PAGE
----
Pick a metaphor. If Trump is a bully, he craves our attention, good or bad. While we must vigilantly inform ourselves of his actions that harm or oppress others, again he wants our attention, and we do ourselves and those he would harm or oppress, not to mention the world, a great service when, as much as we can, we ignore him. Here’s another metaphor that paints the same picture. If Trump is a fire, he needs oxygen. When we again pay attention to his bombast- his ignorant, racist, sexist, and hurtful comments, we give it to him.

Let’s stop doing that.

We can start by turning off our TV. We can inform ourselves in other ways. Subscribe to your local paper. Take the time to read it. Many of them are owned by big corporations too, but that consolidation is driven by market forces like everything else; so let’s create a market for local, independent media. Of course in the internet age, at least so long as freedom of speech and of the press persist in the U.S., we can find many, many sources online that can help to keep us informed about what truly matters while limiting the chances that we’ll be reduced to mere consumers in the process.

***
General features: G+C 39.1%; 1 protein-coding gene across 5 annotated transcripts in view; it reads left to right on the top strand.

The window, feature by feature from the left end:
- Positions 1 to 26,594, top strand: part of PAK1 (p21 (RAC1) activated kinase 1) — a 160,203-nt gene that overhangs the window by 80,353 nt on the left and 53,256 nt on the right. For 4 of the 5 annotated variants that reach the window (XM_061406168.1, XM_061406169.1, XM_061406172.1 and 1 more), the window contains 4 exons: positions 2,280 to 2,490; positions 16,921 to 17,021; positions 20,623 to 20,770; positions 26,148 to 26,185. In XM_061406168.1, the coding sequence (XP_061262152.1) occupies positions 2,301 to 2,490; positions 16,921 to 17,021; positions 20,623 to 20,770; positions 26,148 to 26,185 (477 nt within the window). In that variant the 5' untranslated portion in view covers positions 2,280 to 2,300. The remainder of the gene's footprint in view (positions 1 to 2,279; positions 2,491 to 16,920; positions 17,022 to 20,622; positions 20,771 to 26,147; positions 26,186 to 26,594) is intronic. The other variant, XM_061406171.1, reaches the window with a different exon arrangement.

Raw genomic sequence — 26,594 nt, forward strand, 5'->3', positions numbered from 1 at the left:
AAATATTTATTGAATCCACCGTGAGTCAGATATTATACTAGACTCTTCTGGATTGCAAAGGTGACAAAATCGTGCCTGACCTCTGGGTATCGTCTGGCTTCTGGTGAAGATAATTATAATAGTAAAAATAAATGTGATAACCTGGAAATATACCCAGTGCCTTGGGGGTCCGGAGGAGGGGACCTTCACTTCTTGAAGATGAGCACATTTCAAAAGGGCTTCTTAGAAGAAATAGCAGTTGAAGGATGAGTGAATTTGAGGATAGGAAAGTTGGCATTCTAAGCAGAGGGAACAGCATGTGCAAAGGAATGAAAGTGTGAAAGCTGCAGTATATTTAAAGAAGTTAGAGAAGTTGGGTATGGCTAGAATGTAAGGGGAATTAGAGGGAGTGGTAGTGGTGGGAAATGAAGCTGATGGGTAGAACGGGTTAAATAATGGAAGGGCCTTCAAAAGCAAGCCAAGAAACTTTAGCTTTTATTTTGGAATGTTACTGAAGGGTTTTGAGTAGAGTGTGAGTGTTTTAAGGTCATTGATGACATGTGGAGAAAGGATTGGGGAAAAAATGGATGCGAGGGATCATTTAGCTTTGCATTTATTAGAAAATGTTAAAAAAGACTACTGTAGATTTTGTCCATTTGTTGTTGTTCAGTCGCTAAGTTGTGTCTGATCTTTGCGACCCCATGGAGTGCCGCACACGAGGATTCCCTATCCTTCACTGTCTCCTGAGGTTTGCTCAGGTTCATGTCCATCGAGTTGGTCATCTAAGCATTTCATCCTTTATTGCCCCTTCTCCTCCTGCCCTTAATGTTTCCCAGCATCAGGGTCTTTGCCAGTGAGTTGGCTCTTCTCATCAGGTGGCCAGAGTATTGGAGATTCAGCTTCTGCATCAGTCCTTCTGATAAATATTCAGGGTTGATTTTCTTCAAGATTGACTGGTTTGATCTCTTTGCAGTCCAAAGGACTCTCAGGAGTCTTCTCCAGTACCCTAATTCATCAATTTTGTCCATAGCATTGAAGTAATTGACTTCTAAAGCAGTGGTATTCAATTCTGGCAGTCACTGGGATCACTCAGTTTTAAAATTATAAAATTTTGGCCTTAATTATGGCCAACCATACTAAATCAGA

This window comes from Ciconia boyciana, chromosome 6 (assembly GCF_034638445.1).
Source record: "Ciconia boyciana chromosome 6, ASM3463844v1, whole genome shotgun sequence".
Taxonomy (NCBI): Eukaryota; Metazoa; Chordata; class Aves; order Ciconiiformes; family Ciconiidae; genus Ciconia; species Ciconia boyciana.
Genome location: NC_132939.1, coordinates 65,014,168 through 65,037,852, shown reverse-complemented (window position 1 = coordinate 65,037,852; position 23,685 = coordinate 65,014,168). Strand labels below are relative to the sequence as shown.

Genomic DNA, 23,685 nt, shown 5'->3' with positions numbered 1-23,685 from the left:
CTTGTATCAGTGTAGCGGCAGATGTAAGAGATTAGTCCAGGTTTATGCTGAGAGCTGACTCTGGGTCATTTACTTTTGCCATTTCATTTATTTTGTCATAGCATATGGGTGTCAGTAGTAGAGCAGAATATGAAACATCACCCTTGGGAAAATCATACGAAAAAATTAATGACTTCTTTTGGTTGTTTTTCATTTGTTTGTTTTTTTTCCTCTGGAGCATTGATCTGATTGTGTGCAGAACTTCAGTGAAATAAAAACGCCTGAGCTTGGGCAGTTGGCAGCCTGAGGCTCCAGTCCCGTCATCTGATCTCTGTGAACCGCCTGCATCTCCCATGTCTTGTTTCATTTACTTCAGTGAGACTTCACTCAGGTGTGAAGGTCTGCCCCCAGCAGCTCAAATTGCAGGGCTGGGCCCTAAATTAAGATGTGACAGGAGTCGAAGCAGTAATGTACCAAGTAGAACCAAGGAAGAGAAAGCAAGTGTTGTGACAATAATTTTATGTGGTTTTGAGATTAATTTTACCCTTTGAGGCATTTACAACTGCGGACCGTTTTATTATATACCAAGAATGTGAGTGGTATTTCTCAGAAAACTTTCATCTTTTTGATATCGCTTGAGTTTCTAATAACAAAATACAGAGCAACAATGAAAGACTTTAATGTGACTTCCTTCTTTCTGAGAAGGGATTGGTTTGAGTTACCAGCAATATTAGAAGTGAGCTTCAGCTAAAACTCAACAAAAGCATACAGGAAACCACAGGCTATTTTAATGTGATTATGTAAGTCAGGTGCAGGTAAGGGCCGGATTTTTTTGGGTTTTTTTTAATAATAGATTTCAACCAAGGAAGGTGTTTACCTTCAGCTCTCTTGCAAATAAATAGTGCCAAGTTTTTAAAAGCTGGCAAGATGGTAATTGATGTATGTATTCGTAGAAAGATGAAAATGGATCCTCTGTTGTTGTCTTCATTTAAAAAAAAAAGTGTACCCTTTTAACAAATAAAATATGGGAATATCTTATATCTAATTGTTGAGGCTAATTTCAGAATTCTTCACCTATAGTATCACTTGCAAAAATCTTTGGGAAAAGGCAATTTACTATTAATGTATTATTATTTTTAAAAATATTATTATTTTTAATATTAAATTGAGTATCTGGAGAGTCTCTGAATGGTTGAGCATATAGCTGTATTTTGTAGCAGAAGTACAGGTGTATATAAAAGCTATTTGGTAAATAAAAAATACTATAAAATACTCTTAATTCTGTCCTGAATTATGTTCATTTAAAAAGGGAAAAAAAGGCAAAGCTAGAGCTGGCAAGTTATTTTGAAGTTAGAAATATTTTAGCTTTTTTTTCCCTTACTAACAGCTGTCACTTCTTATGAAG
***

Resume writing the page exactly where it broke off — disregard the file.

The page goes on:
As I write this my phone alerted me that the Dow Jones closed at a record high today. Markets plunged as Trump’s election became ever more a possibility and then a reality, but now that the reality has begun to set in, they seem to be doing just fine, at least for now. Why? Because the market isn’t interested in the betterment of humanity. Capitalism doesn’t care if people of color suffer and refugees die while trying to get to a country where the rigged economic system is rigged for (some of) its inhabitants rather than against them. The love of money is indeed the root of all evil, and now that the uncertainty about the election is over, capitalism will churn on just like it always has, serving those who know how to “game the system” like Trump literally at the expense of many, many others.